BUT THE FACT IS
I used both a linear and a CFL UVB lamp, got away with it, and had good results. No matter what source of UVB we use, we need to watch our animals, and watch for signs of harm. If ever any animal starts showing eye problems, immediately pull all lamps and see if they recover.

I realize I may never be able to reach you guys, and frankly after this I'll likely give up. Just think about it a minute. If you ate an apple once, and it had a worm, would you never eat another? I've bit that worm, and yes it was gross, but I sure love apples.
 

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Supposedly the problem with the spiral bulbs has been resolved, but the trouble is, its impossible to know if you are buying a new bulb or one of the old troubled bulbs.
 

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wow thats alot to take in. im using a 2.0 spiral uvb and repti basking light any suggestions for something better or is this at least alright if i keep an on tori. please let me know a pm might be easy and quicker for me. please and thank you
 

DeanS

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Why does this debate continue?!?!? The only way to be sure that your tort is benefiting from its light source is if you're using a Mercury Vapor Bulb (although an hour or two in the sun is much more beneficial). So what if they run $45 - $60. You wouldn't skimp on the proper care for your child, would you? Then don't skimp on your little reptilian child(ren) either! ;)
 

PeanutbuttER

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I have next to no experience with the compact fluorescent (i'm pretty sure these are what you mean) lights. I used one for about 6 months when I first got my torts, but that is about it. No known damage done to the torts, but then again that's a short time in the tortoise world. I will say though that I wish someone with a UVB meter could just go out and test these darn things for us. I want some raw data to ponder!!!

The only paragraph that I had any problems with was this one:
"My Zoo Med 5.0 CFL came with clear adequate instructions. It produces a bright white, FULL SPECTRUM light that is painful to look at, and I consider this a GOOD THING. The old dim lamps are terrible things, because it does not hurt to look at them. Since they are dim the pupil also dilates to a wide open position allowing excessive UVB in. This new lamp does NOT do that." - Balboa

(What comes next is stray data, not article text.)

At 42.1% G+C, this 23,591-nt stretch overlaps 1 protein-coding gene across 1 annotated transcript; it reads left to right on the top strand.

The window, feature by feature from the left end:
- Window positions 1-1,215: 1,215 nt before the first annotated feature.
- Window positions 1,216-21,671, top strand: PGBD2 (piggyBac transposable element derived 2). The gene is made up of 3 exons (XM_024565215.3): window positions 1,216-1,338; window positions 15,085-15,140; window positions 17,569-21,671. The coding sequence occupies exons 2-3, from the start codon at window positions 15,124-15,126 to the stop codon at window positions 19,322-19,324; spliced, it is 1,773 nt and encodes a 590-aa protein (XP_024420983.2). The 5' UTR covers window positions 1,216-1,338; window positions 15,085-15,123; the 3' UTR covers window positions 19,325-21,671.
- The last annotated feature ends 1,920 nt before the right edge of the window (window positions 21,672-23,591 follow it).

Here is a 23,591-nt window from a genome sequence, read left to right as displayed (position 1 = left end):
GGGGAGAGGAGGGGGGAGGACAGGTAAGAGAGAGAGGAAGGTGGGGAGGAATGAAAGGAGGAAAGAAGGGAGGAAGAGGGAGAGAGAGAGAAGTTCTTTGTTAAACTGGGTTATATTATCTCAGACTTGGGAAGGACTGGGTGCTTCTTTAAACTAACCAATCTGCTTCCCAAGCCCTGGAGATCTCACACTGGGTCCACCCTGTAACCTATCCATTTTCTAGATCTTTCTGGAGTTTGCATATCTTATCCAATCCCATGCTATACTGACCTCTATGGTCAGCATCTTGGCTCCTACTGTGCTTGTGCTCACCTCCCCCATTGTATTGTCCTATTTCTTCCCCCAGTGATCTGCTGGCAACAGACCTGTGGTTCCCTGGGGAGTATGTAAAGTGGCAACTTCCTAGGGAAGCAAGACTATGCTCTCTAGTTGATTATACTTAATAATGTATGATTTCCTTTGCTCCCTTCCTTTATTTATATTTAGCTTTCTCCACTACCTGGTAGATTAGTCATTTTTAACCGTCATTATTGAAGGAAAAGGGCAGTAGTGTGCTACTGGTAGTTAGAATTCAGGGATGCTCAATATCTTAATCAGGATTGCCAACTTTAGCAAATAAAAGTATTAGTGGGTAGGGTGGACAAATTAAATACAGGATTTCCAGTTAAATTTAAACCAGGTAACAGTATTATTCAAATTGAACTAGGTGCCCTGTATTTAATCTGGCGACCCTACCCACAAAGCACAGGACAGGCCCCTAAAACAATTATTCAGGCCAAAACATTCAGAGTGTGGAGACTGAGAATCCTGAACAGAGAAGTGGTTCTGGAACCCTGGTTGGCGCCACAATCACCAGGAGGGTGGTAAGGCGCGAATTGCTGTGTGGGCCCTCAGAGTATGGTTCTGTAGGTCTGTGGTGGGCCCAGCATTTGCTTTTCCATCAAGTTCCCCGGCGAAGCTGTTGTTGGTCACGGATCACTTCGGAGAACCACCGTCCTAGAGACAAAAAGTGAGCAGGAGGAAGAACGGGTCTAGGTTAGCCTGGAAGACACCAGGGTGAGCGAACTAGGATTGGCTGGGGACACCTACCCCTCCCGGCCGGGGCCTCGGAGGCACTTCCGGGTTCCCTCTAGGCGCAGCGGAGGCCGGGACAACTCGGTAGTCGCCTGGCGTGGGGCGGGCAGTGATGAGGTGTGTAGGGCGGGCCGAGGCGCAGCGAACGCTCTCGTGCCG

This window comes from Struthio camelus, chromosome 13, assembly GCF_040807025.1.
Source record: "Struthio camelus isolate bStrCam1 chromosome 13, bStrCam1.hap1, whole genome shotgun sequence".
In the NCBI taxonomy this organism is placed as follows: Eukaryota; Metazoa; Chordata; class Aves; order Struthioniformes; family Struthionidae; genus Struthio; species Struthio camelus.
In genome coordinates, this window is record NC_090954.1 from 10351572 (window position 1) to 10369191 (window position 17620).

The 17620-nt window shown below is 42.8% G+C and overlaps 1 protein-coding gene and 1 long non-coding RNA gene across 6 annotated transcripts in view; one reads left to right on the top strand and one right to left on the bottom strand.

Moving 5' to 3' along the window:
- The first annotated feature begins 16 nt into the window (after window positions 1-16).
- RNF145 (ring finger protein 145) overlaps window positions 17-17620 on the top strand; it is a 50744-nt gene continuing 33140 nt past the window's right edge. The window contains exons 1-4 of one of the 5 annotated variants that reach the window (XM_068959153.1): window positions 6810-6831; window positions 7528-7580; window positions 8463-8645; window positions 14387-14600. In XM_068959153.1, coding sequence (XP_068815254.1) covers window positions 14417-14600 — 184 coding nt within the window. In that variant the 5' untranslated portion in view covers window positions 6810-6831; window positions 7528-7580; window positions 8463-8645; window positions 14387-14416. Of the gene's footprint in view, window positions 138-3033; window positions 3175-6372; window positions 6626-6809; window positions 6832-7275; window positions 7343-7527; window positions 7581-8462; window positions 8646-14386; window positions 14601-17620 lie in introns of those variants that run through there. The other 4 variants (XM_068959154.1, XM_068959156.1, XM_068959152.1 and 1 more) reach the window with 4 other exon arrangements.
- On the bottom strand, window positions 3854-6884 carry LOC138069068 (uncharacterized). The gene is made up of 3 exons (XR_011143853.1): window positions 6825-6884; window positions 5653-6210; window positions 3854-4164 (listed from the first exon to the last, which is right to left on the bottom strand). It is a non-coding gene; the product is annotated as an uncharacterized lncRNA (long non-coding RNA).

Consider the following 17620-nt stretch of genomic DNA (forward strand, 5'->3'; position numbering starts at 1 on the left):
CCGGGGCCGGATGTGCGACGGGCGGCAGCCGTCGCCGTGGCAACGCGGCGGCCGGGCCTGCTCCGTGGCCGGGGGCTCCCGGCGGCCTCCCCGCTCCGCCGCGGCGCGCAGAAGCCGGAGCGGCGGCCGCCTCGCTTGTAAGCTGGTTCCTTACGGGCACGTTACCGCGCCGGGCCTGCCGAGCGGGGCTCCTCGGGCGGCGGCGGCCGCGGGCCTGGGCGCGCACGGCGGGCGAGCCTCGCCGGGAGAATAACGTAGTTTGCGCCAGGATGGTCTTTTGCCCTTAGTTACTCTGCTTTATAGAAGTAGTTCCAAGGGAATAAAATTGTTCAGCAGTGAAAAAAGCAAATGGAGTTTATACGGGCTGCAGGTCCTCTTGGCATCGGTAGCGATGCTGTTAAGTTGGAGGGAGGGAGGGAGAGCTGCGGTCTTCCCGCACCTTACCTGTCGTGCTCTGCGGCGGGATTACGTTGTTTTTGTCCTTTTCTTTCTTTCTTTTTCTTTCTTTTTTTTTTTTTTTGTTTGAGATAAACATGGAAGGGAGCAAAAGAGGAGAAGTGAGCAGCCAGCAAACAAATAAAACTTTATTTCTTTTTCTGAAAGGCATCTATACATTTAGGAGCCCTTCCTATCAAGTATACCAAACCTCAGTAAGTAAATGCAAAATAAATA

As I understand UVB absorption, it has little to do with the eyes and more to do with the skin. I am under the impression that the UVB -> D3 pathway goes through the skin is what I'm saying (with UVB initiating some sort of chemical cascade by providing energy or some other signal).

However, your observation about eyes is still important. In humans light exposure through the eyes plays a role in setting and maintaining the body's natural circadian rhythms (day and night cycle) by signaling the production of melatonin. I just checked the wikipedia and the section about circadian rhythms in animals is actually not a bad read. Very interesting. Linked here for those interested.
http://en.wikipedia.org/wiki/Circadian_rhythm

Just wanted to clear that up. You're right about its importance, but I don't think for the reason you think. However, it's beneficial nonetheless.

I like that you're writing well thought out threads that I can actually think about. Thank you.
 

Balboa

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emysemys said:
Supposedly the problem with the spiral bulbs has been resolved, but the trouble is, its impossible to know if you are buying a new bulb or one of the old troubled bulbs.

If you go here

http://www.uvguide.co.uk/phototherapyphosphor-summary.htm#update23sept09

At the bottom of the page is a guide for how to determine the old from the new, at least as far as Zilla and Zoo-Med are concerned.

wow thats alot to take in. im using a 2.0 spiral uvb and repti basking light any suggestions for something better or is this at least alright if i keep an on tori. please let me know a pm might be easy and quicker for me. please and thank you

2.0 is not enough for significant D3 production.
Best is sunlight of course, but as its now winter....
For a redfoot I like either a 5.0 or 10.0 (10.0 probably better) linear, with one end of it near the basking lamp, with a good high quality reflector.
Other folks will suggest an MVB, the choice is yours.

DeanS said:
Why does this debate continue?!?!? The only way to be sure that your tort is benefiting from its light source is if you're using a Mercury Vapor Bulb (although an hour or two in the sun is much more beneficial). So what if they run $45 - $60. You wouldn't skimp on the proper care for your child, would you? Then don't skimp on your little reptilian child(ren) either! ;)

With all due respect Dean, my man....
Did you read what I had to say???? :)

Yah, I may be wrong, but I'm not really debating anything, just stating my experience, and stating what I see as the potential problem (or better 1, of the potential problems) with MVBs as to why I'm not totally on the bandwagon with this one. Time will tell. More life experience and testing to be done. I do fully expect folks to debate with me about this though.

Another point that occurs to me though now. My experience is with forest torts, most of you guys are talking grassland torts. I imagine redfoots can get by with less intense UVB than sullies.